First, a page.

In February 2014, contact ceased between U.S. and Russian military intelligence as part of an overall shutdown of defense relations in the wake of Russia’s illegal annexation of Crimea. It was the right policy move at the time, but it’s time to get U.S. and Russian military leaders, including intelligence officials, talking to each other again.
One unlikely and subtle advocate of the value of personal communications was the chief of Russian military intelligence, Igor Sergun, who died suddenly on Jan. 3 of a probable heart attack. Recently promoted to Colonel General, Sergun was only 58 years old, young even for an overworked, highly stressed Russian male. An experienced special operations veteran who made his name in the restive Northern Caucasus, Sergun became GRU chief in 2011, later becoming one of the troublingly imaginative architects of Russia’s hybrid, proxy aggression in Ukraine.
I’m frankly unsure how to feel about his death. As a career U.S. Army military intelligence officer, and our senior military attaché to Russia from 2012 to 2014, I met with General Sergun and his staff several times for extended periods. I found him soft-spoken, unassuming, complex, erudite and nuanced. And I learned that even as Sergun relentlessly directed global intelligence operations against our interests, he — paradoxically — also viewed constant confrontation with the U.S. and West as not in Russia’s best long-term interest.
Before U.S.–Russia relations collapsed, Sergun facilitated increased contact between our countries’ military intelligence leaders. During 2012-13, I watched as U.S. and Russian intelligence chiefs from strategic regional and global commands discreetly met in cities across Russia: Khabarovsk in the east, Rostov in the south, and also Sochi, just before the 2014 Winter Olympics. These meetings — which were often the first face-to-face interactions between these senior U.S. and Russian MI officers — always entailed straightforward, cordially hardnosed discussions that intelligence officers understood from a world of black and gray, and rarely white, as traditional adversaries, often foes. Clearly, both sides entered cautiously, but increasingly saw substantive talks emerge on carefully cleared topics.
Never lost or conceded was our unwavering support for our allies, and partners such as Ukraine, who ideally should want us to engage with Russia. But such meetings were invaluable opportunities for both sides to explain why they disagreed on issues such as Syria, the Arab Spring, missile defense and Ukraine. Consequently both sides began to discover issues on which we did agree: radical Sunni Islam, the need for a stable Afghanistan and Central Asia, global terrorism, looming demographic challenges, and future global resource competition.
Perhaps the highest-profile visit came in June 2013, when Sergun invited Lt. Gen. Michael Flynn, director of the Defense Intelligence Agency, for a three-day visit to Moscow. Following a trail carefully blazed by several predecessors, Flynn laid a wreath at Russia’s Tomb of the Unknown Soldier and visited the GRU’s ultra-modern headquarters outside Moscow. There he gave a unique hour-long address on leadership and intelligence to a conference room full of young GRU officers who, judging by their questions, clearly had never before encountered an American intelligence general.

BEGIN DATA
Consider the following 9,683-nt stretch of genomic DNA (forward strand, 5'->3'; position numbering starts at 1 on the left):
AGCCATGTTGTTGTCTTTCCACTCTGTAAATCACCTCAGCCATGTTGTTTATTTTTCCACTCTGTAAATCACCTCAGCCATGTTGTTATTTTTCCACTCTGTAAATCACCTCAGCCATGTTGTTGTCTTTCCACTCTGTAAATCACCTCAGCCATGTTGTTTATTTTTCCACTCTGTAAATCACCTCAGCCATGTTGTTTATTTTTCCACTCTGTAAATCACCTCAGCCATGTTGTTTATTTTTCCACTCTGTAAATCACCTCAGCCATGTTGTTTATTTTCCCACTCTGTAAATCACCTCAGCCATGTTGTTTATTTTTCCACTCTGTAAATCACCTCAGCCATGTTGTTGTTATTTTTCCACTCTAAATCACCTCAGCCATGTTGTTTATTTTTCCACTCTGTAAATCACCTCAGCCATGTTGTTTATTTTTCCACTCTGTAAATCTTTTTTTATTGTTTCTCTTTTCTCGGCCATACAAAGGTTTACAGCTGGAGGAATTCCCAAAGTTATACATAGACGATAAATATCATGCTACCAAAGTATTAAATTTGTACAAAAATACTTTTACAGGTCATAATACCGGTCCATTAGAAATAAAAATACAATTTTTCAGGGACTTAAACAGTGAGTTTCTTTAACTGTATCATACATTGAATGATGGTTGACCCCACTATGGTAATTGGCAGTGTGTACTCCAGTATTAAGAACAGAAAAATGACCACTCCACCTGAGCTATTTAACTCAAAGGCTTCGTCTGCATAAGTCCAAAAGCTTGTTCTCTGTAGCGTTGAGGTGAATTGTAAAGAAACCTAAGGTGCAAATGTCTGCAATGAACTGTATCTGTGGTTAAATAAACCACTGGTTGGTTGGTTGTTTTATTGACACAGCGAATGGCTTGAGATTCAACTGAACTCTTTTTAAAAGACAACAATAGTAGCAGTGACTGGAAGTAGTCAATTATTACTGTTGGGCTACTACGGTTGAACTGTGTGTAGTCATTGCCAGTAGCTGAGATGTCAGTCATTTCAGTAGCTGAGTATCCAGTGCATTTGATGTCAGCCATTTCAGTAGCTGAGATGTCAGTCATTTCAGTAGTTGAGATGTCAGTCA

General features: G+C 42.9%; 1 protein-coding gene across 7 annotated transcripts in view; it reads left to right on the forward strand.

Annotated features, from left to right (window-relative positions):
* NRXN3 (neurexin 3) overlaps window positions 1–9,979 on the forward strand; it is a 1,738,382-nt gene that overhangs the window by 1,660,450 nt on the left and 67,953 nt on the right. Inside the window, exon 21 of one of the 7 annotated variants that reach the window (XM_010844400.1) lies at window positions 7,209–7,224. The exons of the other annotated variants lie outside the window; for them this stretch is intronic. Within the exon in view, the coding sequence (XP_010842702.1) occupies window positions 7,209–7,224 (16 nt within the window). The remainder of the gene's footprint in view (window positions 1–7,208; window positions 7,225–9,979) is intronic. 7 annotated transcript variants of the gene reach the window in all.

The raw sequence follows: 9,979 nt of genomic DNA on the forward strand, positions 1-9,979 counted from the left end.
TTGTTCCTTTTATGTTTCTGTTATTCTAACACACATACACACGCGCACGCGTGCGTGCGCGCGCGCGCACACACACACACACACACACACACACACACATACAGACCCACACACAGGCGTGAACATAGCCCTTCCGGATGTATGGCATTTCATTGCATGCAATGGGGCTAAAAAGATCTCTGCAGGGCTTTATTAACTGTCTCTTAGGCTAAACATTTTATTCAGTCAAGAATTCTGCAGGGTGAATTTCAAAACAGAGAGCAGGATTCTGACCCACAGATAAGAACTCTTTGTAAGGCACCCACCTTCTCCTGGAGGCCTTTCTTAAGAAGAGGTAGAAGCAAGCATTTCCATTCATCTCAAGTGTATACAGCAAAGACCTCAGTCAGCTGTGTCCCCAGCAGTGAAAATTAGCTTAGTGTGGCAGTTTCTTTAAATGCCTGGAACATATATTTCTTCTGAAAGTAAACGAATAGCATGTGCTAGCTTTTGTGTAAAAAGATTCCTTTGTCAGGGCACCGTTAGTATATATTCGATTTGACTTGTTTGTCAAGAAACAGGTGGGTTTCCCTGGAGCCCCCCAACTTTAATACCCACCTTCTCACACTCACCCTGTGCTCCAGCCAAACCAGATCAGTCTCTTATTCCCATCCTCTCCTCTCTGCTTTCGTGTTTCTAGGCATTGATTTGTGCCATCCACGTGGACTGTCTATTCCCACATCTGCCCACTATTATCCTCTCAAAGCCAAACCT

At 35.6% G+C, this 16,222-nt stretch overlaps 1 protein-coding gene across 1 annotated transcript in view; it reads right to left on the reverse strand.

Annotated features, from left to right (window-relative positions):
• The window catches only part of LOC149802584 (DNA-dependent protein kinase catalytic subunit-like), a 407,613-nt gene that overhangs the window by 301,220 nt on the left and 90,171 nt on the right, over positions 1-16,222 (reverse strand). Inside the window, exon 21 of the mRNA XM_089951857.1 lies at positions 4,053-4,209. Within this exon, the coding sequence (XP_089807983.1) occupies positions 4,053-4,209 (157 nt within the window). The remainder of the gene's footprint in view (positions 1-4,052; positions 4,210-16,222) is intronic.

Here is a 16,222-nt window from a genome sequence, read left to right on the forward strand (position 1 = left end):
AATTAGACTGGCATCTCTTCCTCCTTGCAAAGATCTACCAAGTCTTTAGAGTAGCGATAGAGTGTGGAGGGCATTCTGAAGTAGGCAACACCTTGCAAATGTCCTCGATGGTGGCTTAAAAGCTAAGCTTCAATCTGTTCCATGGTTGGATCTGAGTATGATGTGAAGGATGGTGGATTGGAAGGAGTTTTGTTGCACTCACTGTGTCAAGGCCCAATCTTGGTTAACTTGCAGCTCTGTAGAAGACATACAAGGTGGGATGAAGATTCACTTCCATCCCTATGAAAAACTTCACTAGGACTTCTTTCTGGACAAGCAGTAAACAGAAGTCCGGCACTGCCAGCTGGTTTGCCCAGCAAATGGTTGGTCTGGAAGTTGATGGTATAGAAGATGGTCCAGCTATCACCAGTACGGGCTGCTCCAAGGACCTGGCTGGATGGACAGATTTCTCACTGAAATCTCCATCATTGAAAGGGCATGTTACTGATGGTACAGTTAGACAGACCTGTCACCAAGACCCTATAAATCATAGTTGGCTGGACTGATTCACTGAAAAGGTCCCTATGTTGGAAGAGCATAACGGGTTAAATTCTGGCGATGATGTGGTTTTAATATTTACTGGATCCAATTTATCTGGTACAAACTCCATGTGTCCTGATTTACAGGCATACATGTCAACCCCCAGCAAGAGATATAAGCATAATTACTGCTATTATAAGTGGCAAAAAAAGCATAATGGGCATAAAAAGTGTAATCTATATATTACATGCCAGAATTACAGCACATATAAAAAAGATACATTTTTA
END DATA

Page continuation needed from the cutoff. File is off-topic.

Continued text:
Finally, Flynn hosted an unprecedented dinner for his counterpart in my residence at the U.S. Embassy. The GRU director arrived with two generals and an interpreter. It must have been bemusing for them to go through U.S. Embassy security onto U.S. soil for the first time. Always inquisitive, Sergun showed particular interest in a colorful Leroy Neiman print titled “Red Square.” The customary toasts were hoisted, though Sergun himself was a modest drinker. The last toast called for making “the airlocks fit,” an allusion to the extraordinary Apollo–Soyuz link-up in 1975 during the heart of the Cold War, and an allegory for improving relations. He liked that. All departed with U.S. Embassy baseball caps for their children. The following night Sergun hosted our U.S. delegation at the venerable Sovietsky Hotel, where he gave us a personal tour of Stalin’s time-warped suite upstairs.
General Sergun clearly placed a high value on these exchanges, which showed his desire to do more than simply learn about our military capabilities and intent. If I were Russian, obsessed by real and perceived existential threat, uneasy about the viability of my vast northern nation of demographically challenged citizens, I would be seriously worried. I believe these next-generation geostrategic concerns helped drive Sergun and other senior leaders toward these engagements with us.
My last contact with Sergun occurred in late 2013, just months before relations broke. I requested a meeting to deliver a message, and this powerful intelligence general arrived in short notice in modest street clothes. He took my message and we talked briefly about a planned visit to the United States with some of his senior GRU officers. That idea, of course, went stillborn when Russia invaded Crimea.
So where do we go from here? The status quo, despite some minor improvement, remains quite negative. We must find meaningful ways to talk and work with Russian military counterparts on geo-strategic concerns of mutual interest, of which there are plenty. Despite disagreements and frustrating disinformation, we must persist in this. Nations, especially ones that are traditional confrontational competitors that can existentially threaten each other, must constantly and intensively communicate via different channels and echelons, including sensitive military and intelligence conduits. This is hardly weakness or supplication; rather it displays strength, confidence and prudence, and it shows we are comfortable in our own skin.
Certainly we collectively can learn that much from the complex Colonel General Sergun.